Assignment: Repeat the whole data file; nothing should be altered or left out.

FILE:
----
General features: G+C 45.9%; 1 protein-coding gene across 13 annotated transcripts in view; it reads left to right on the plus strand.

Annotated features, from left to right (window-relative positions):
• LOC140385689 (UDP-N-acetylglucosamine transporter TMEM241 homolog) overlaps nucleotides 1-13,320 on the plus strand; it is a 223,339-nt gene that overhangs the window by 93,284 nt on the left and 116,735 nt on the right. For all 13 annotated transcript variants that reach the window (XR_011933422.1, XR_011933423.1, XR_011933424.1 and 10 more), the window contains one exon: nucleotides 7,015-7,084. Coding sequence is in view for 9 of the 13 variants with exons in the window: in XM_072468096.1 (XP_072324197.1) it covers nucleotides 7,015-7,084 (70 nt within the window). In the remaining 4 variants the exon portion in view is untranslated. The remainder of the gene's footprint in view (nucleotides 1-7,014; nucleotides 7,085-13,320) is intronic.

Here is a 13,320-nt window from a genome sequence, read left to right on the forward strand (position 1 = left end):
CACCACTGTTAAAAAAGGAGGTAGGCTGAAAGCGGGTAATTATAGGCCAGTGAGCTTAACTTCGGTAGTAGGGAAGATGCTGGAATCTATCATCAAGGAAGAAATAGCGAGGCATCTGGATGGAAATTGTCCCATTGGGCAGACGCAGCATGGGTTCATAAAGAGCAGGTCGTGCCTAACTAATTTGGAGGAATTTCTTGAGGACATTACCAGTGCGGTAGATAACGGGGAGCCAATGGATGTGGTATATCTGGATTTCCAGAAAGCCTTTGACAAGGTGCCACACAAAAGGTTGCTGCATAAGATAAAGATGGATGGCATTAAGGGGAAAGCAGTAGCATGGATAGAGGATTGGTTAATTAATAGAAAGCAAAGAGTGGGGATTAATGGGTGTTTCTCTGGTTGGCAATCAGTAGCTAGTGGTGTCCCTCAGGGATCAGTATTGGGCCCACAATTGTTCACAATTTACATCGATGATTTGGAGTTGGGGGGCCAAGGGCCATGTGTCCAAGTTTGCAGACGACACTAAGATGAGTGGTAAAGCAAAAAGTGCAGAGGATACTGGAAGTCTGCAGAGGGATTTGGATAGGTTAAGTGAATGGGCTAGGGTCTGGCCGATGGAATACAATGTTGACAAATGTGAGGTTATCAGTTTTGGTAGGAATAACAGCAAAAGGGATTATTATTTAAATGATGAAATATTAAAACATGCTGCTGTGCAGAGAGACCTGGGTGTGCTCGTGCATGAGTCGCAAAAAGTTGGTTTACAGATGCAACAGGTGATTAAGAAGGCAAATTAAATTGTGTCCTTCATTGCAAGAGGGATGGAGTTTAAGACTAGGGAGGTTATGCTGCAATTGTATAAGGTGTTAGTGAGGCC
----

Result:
General features: G+C 45.9%; 1 protein-coding gene across 13 annotated transcripts in view; it reads left to right on the plus strand.

Annotated features, from left to right (window-relative positions):
• LOC140385689 (UDP-N-acetylglucosamine transporter TMEM241 homolog) overlaps nucleotides 1-13,320 on the plus strand; it is a 223,339-nt gene that overhangs the window by 93,284 nt on the left and 116,735 nt on the right. For all 13 annotated transcript variants that reach the window (XR_011933422.1, XR_011933423.1, XR_011933424.1 and 10 more), the window contains one exon: nucleotides 7,015-7,084. Coding sequence is in view for 9 of the 13 variants with exons in the window: in XM_072468096.1 (XP_072324197.1) it covers nucleotides 7,015-7,084 (70 nt within the window). In the remaining 4 variants the exon portion in view is untranslated. The remainder of the gene's footprint in view (nucleotides 1-7,014; nucleotides 7,085-13,320) is intronic.

Here is a 13,320-nt window from a genome sequence, read left to right on the forward strand (position 1 = left end):
CACCACTGTTAAAAAAGGAGGTAGGCTGAAAGCGGGTAATTATAGGCCAGTGAGCTTAACTTCGGTAGTAGGGAAGATGCTGGAATCTATCATCAAGGAAGAAATAGCGAGGCATCTGGATGGAAATTGTCCCATTGGGCAGACGCAGCATGGGTTCATAAAGAGCAGGTCGTGCCTAACTAATTTGGAGGAATTTCTTGAGGACATTACCAGTGCGGTAGATAACGGGGAGCCAATGGATGTGGTATATCTGGATTTCCAGAAAGCCTTTGACAAGGTGCCACACAAAAGGTTGCTGCATAAGATAAAGATGGATGGCATTAAGGGGAAAGCAGTAGCATGGATAGAGGATTGGTTAATTAATAGAAAGCAAAGAGTGGGGATTAATGGGTGTTTCTCTGGTTGGCAATCAGTAGCTAGTGGTGTCCCTCAGGGATCAGTATTGGGCCCACAATTGTTCACAATTTACATCGATGATTTGGAGTTGGGGGGCCAAGGGCCATGTGTCCAAGTTTGCAGACGACACTAAGATGAGTGGTAAAGCAAAAAGTGCAGAGGATACTGGAAGTCTGCAGAGGGATTTGGATAGGTTAAGTGAATGGGCTAGGGTCTGGCCGATGGAATACAATGTTGACAAATGTGAGGTTATCAGTTTTGGTAGGAATAACAGCAAAAGGGATTATTATTTAAATGATGAAATATTAAAACATGCTGCTGTGCAGAGAGACCTGGGTGTGCTCGTGCATGAGTCGCAAAAAGTTGGTTTACAGATGCAACAGGTGATTAAGAAGGCAAATTAAATTGTGTCCTTCATTGCAAGAGGGATGGAGTTTAAGACTAGGGAGGTTATGCTGCAATTGTATAAGGTGTTAGTGAGGCC